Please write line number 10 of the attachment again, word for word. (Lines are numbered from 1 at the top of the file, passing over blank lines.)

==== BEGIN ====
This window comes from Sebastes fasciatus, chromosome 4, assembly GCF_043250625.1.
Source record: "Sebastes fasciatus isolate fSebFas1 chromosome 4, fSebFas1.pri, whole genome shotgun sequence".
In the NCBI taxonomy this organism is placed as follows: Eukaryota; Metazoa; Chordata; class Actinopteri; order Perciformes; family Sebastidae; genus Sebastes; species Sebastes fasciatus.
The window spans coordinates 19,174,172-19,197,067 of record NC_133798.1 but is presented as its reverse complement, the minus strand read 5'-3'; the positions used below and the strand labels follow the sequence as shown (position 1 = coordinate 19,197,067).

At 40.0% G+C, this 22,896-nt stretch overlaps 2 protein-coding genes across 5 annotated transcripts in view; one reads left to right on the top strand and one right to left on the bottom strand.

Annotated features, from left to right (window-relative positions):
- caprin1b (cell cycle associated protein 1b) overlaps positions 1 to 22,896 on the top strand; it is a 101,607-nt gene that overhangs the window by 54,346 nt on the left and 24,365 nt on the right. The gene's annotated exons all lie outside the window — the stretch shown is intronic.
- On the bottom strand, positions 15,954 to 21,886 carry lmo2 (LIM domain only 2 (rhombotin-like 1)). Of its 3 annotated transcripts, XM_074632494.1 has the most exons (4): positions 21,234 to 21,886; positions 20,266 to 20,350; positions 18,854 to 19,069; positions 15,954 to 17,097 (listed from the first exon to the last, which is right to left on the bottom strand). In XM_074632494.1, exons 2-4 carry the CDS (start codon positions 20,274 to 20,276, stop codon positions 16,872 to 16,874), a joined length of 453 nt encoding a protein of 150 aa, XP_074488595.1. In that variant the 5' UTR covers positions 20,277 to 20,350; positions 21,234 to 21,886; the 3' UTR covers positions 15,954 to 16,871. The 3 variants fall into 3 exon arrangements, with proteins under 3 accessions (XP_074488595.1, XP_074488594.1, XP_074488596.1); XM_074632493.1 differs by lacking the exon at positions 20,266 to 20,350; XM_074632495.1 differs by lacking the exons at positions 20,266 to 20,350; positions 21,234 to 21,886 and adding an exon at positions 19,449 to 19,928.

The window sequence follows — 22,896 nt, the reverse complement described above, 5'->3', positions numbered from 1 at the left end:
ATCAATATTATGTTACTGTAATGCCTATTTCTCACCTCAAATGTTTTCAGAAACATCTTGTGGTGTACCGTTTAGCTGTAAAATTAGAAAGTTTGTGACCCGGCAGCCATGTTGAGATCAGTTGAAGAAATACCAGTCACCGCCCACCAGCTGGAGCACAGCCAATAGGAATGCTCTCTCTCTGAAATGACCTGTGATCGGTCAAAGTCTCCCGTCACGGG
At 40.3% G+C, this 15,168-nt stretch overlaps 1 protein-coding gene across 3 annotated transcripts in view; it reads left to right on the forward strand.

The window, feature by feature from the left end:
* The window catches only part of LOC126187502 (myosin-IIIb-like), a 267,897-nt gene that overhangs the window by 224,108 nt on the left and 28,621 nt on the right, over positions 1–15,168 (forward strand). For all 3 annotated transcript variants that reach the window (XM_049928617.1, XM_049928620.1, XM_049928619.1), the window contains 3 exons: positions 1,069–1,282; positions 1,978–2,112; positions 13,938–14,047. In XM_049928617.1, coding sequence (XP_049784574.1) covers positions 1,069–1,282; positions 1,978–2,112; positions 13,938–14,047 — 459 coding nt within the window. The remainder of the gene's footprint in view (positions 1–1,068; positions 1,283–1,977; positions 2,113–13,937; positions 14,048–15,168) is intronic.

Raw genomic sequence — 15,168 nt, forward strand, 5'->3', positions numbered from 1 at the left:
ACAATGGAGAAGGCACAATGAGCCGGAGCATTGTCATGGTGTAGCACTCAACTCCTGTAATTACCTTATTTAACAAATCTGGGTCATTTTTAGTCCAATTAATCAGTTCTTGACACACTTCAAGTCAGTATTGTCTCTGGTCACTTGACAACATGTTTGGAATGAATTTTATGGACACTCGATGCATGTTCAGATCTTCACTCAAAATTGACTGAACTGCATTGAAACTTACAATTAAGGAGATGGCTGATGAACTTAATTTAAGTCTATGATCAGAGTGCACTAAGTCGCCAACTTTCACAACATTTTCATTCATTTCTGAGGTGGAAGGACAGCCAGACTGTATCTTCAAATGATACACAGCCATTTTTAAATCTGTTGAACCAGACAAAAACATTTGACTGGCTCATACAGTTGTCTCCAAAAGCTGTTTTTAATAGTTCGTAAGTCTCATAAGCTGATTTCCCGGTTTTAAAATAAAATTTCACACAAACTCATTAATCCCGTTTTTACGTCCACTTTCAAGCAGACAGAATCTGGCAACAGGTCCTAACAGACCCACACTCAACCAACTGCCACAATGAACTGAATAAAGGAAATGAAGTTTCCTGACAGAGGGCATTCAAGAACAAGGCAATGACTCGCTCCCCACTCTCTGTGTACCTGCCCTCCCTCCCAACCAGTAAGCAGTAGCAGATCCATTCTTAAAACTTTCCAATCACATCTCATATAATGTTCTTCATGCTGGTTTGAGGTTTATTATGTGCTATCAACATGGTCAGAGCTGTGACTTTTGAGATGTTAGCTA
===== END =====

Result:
ATCAATATTATGTTACTGTAATGCCTATTTCTCACCTCAAATGTTTTCAGAAACATCTTGTGGTGTACCGTTTAGCTGTAAAATTAGAAAGTTTGTGACCCGGCAGCCATGTTGAGATCAGTTGAAGAAATACCAGTCACCGCCCACCAGCTGGAGCACAGCCAATAGGAATGCTCTCTCTCTGAAATGACCTGTGATCGGTCAAAGTCTCCCGTCACGGG